Boris Johnson has refused to apologise for his handling of the Westminster sleaze row amid continued frustration and anger among Tory MPs.
The Prime Minister reportedly admitted he “crashed the car into a ditch” in the row over standards at Westminster in the wake of the Owen Paterson row.
Deputy Prime Minister Dominic Raab insisted the Government is committed to “fixing the problem” but Chris Bryant, the chair of the cross-party committee tasked with detailing the plans to tackle MPs’ second jobs, said the Prime Minister’s proposals had “not really been thought through very properly”.
At a private meeting of the Conservative backbench 1922 Committee on Wednesday, Mr Johnson took responsibility for the Government’s botched attempt to get Owen Paterson off the hook after he was found to have broken the rules on paid lobbying.
“On a clear day, I crashed the car into a ditch. I will get the car out of the ditch,” Mr Johnson reportedly told the gathering, although on Thursday he appeared to distance himself from the comments.
On ITV News, it was put to Mr Johnson that “you have told colleagues you crashed the car, you’ve even said you had regrets”.
But Mr Johnson said: “I don’t think I actually used those words.”
Pressed five times on whether he would say “sorry”, Mr Johnson said: “I’ve said what I have to say”.
Mr Raab acknowledged the Government has a job of work to do to restore morale within the Conservative ranks after seeing the party engulfed by allegations of Tory “sleaze”.
Asked on Sky News about discontent within the party, he said there is always “one or other disgruntled individual” who is prepared to complain anonymously in the media.
Pressed on whether that means there is no general unrest, Mr Raab added: “Not sure I’d put it in that idyllic way. There’s always debate amongst MPs, but the most important thing is we’re fixing the problem.”
On Wednesday, the Commons backed Mr Johnson’s proposals to ban MPs from taking paid political consultancies and to limit the time they can spend doing second jobs.
However, only 297 MPs, fewer than half the total, voted for the motion, with opposition parties abstaining.
Four Tory MPs even voted for a rival Labour motion which would have imposed a clear parliamentary timetable for implementing reform.
Mr Raab said the Committee on Standards had been asked to deliver the details of the reforms in January and said MPs’ outside work could either be limited by time or amount earned.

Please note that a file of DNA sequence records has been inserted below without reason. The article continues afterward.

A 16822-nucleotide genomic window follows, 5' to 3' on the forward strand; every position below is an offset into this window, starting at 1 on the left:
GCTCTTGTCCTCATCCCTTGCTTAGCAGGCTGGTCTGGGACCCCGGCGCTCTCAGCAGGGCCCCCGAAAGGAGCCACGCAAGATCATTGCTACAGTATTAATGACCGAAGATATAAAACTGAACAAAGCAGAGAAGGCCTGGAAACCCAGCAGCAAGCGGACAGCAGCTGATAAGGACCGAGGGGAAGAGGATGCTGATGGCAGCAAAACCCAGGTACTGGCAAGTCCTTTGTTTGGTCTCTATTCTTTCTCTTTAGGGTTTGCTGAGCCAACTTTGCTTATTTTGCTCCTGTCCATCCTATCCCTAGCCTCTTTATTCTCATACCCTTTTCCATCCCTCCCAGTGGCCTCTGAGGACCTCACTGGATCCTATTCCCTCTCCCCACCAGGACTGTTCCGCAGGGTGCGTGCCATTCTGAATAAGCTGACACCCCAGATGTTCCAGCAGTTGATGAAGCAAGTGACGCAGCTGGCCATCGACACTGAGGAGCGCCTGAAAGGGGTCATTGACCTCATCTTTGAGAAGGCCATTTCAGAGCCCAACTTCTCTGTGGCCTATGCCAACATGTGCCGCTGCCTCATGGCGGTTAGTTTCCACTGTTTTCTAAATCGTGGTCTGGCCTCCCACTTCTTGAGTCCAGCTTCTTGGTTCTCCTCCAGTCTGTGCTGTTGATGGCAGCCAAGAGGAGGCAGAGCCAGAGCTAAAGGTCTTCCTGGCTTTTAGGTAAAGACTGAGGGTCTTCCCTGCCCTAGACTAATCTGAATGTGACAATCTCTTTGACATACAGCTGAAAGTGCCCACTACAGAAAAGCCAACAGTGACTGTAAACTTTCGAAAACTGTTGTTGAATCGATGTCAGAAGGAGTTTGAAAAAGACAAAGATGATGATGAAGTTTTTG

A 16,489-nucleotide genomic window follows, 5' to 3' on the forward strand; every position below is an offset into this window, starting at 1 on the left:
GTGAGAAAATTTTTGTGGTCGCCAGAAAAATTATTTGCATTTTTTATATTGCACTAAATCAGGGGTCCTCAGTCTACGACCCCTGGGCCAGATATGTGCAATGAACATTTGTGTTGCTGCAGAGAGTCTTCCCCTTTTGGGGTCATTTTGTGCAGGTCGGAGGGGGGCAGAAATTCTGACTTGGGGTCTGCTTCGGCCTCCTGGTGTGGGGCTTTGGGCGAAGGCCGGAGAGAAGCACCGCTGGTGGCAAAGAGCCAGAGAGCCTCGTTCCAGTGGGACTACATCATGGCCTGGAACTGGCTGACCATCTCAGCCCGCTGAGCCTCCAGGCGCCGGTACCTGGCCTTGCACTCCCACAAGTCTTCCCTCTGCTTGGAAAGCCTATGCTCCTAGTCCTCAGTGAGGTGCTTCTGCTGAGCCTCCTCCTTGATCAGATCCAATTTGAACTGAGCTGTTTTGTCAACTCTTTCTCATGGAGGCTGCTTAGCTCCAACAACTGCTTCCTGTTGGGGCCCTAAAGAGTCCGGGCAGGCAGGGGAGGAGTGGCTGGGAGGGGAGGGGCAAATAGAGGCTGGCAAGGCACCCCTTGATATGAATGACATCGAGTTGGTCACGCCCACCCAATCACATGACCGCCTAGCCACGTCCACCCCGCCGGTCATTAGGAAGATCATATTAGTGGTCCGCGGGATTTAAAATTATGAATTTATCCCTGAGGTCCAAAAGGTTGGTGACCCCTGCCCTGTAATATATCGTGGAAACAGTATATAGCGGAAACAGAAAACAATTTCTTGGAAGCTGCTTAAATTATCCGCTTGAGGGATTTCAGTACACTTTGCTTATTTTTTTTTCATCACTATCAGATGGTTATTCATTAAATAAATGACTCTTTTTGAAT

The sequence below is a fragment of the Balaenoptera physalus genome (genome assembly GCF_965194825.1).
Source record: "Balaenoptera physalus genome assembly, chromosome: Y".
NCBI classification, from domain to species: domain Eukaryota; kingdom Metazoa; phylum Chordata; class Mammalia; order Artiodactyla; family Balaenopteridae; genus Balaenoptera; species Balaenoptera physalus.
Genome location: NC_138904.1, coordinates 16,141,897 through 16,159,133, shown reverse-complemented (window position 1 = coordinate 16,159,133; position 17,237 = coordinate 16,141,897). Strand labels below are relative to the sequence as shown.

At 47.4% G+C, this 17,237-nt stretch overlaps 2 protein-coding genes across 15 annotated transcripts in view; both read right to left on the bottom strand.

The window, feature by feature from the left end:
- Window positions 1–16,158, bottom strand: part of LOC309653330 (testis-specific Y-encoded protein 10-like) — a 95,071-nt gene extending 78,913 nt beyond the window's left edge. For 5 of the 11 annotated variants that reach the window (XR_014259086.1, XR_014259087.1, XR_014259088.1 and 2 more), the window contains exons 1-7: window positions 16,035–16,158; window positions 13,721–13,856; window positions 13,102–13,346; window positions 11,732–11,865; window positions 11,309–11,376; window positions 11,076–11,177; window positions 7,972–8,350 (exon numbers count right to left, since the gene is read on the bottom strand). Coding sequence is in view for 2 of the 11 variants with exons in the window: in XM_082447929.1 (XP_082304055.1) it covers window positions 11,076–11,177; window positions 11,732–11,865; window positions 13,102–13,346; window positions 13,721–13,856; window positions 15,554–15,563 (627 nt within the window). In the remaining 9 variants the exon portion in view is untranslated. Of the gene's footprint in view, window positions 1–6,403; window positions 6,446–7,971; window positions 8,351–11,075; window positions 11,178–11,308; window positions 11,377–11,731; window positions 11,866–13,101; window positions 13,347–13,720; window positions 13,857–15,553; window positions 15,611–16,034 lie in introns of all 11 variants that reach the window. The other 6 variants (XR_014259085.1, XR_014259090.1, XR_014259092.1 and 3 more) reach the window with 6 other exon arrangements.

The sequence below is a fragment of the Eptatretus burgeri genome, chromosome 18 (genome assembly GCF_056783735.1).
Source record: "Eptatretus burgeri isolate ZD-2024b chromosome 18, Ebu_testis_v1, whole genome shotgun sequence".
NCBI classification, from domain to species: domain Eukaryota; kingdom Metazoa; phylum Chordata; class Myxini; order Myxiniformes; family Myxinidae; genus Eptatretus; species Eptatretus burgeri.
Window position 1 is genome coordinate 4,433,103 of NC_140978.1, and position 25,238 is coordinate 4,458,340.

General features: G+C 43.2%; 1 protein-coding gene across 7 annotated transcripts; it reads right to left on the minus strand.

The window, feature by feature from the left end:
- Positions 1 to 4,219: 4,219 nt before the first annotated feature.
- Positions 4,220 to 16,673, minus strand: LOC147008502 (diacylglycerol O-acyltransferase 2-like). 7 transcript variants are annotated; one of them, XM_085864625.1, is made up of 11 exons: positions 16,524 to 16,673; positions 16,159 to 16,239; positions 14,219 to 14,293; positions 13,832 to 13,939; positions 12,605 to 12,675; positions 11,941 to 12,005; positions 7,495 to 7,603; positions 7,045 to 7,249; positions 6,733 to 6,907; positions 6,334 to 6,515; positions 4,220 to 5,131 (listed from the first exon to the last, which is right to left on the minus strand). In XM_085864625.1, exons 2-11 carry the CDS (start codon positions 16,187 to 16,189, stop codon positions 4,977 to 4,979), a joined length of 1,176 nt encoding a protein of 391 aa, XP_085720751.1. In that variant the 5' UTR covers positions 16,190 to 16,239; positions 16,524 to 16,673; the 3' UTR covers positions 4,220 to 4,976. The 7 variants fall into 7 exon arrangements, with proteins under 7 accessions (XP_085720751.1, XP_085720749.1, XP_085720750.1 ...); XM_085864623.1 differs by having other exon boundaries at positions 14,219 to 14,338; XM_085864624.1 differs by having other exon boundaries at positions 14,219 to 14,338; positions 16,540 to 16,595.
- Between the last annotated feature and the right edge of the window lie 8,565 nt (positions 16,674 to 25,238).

But Mr Bryant, the committee’s chair, said he was worried the Government was trying “to bounce everybody into a set of proposals which have not really been thought through very properly”.
Downing Street said that Mr Johnson hoped that there could still be an agreement to take forward the proposals on a cross-party basis.
But the Labour leader, Sir Keir Starmer, told the PA news agency: “At the moment we are in a situation where he (Mr Johnson) ripped the rules up, he’s now desperately trying to back-pedal.
“We are always up for a conversation about how standards can be improved.
“We put a very strong plan of action before the House of Commons yesterday, that would take place immediately, particularly in relation to second jobs, and the Prime Minister whipped his MPs to vote it down.
“He pretends he’s had a conversion to standards for the first time in his life – that lasted about 24 hours until he then whipped his MPs to vote down a plan that would actually make a significant change.
“What we’ve now got is a weak proposal to have some further discussions. Discussions have been going on forever about standards – we don’t need more discussion, we need some action.”
Meanwhile, Labour stepped up pressure on Mr Johnson to declare further details of what his free holiday in Spain in a villa owned by the family of minister Lord Goldsmith cost.
The Prime Minister declared the use of a VIP lounge at Heathrow, donated by the airport, worth the equivalent of £1,800, but has not published details of how much the villa would have cost.
“I always declare everything in the normal way,” Mr Johnson said.
Former Cabinet minister Robert Jenrick said the Prime Minister had been poorly advised when it came to reforming the standards system.
He told ITV’s Peston: “It has been a very difficult two weeks and almost everyone involved would agree that it’s been handled poorly by the Government and it’s damaged the Government to an extent, and it’s damaged Parliament as well.”
Mr Johnson’s appearance before the 1922 Committee was the culmination of weeks of pressure following the fiasco over the attempt to save Mr Paterson from suspension.
Former Cabinet minister Mr Paterson had been found to have breached lobbying rules by the Parliamentary Commissioner for Standards but a Government-backed amendment attempted to save him from suspension and overhaul the whole standards process.
The Government U-turned on the idea after a backlash and Mr Paterson resigned as an MP, but the saga kicked off a deep dive into standards in public life, with a focus on second jobs.